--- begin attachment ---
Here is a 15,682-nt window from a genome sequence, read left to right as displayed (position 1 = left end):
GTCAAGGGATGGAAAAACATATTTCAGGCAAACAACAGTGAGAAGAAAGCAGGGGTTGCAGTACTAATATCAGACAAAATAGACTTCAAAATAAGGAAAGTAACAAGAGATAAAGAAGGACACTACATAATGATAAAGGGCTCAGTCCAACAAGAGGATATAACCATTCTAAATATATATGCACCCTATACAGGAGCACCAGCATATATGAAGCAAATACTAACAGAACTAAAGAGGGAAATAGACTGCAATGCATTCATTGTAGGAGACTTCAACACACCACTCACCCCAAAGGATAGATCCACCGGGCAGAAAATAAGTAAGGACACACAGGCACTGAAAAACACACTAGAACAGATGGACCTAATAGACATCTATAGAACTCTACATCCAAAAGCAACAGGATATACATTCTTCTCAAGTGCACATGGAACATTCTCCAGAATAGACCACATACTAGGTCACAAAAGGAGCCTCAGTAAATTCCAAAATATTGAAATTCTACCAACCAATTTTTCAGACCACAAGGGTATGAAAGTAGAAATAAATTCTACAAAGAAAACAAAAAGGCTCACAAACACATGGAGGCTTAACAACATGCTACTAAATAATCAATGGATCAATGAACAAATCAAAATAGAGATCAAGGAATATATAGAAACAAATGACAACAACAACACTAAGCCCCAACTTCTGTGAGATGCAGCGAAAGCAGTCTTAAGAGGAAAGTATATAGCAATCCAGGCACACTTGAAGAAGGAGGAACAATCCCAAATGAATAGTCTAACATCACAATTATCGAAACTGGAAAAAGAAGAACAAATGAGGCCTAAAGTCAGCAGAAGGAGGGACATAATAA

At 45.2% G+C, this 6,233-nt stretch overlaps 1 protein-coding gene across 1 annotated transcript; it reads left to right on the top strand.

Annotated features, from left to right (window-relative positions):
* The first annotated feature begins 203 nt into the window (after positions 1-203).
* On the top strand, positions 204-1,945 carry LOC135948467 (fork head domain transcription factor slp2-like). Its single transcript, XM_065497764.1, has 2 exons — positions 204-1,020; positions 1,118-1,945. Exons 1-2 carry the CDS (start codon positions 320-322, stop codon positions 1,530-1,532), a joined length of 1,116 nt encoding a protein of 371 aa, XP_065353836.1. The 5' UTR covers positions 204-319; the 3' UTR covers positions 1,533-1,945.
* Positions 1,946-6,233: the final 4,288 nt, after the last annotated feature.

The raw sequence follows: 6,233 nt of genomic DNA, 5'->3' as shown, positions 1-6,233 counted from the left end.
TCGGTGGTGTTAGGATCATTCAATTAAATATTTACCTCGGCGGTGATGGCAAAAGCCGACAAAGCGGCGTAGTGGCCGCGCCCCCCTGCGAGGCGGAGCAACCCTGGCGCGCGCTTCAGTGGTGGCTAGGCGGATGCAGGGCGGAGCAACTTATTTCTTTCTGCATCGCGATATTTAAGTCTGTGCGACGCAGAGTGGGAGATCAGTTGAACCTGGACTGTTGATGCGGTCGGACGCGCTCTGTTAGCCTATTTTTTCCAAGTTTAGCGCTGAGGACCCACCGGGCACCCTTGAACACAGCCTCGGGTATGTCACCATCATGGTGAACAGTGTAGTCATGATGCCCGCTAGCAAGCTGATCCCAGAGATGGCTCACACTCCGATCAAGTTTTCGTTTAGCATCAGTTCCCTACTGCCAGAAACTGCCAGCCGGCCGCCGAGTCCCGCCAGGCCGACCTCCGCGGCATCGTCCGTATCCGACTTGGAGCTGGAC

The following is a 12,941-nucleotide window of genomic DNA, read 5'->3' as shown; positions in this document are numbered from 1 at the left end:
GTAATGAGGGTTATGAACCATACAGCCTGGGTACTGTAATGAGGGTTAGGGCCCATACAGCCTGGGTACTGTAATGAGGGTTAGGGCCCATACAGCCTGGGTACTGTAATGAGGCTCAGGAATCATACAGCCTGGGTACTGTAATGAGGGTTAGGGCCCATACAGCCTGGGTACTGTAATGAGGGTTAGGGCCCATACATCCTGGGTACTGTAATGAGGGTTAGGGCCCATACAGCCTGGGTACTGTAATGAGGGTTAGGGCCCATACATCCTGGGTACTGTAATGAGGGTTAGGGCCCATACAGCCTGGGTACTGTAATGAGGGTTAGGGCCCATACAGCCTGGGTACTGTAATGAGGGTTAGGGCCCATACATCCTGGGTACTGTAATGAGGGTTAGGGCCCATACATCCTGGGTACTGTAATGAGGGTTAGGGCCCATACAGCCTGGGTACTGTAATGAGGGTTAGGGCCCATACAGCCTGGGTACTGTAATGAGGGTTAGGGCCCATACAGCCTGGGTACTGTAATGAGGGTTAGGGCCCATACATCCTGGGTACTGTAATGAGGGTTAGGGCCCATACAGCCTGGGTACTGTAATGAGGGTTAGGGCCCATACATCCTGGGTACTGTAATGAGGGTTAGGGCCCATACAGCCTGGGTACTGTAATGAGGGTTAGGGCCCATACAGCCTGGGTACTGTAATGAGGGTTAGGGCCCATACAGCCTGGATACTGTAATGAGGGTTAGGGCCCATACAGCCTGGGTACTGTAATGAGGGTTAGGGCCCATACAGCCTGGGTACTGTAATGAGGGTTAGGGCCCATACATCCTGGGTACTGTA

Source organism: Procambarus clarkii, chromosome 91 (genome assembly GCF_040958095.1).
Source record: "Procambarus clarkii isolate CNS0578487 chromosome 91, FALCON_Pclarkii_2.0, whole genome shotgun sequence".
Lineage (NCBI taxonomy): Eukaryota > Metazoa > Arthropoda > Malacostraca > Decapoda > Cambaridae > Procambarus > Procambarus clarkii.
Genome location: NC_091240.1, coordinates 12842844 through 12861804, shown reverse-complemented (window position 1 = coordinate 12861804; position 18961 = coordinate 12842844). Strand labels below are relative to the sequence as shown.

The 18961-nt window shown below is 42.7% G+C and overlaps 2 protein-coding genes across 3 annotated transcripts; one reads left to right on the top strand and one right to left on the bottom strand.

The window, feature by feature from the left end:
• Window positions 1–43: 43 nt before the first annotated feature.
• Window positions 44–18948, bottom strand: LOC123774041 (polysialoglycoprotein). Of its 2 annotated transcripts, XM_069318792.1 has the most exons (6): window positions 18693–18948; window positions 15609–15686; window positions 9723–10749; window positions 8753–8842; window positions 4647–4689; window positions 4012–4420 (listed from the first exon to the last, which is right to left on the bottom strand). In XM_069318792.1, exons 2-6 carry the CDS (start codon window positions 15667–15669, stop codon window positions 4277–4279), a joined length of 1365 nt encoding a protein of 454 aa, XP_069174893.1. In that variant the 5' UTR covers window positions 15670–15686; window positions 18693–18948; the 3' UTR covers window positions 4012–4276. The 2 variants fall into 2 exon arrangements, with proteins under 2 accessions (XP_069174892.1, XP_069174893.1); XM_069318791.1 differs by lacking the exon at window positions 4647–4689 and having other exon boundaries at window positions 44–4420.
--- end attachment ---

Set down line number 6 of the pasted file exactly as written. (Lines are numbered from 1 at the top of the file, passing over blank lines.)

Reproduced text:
* On the top strand, positions 204-1,945 carry LOC135948467 (fork head domain transcription factor slp2-like). Its single transcript, XM_065497764.1, has 2 exons — positions 204-1,020; positions 1,118-1,945. Exons 1-2 carry the CDS (start codon positions 320-322, stop codon positions 1,530-1,532), a joined length of 1,116 nt encoding a protein of 371 aa, XP_065353836.1. The 5' UTR covers positions 204-319; the 3' UTR covers positions 1,533-1,945.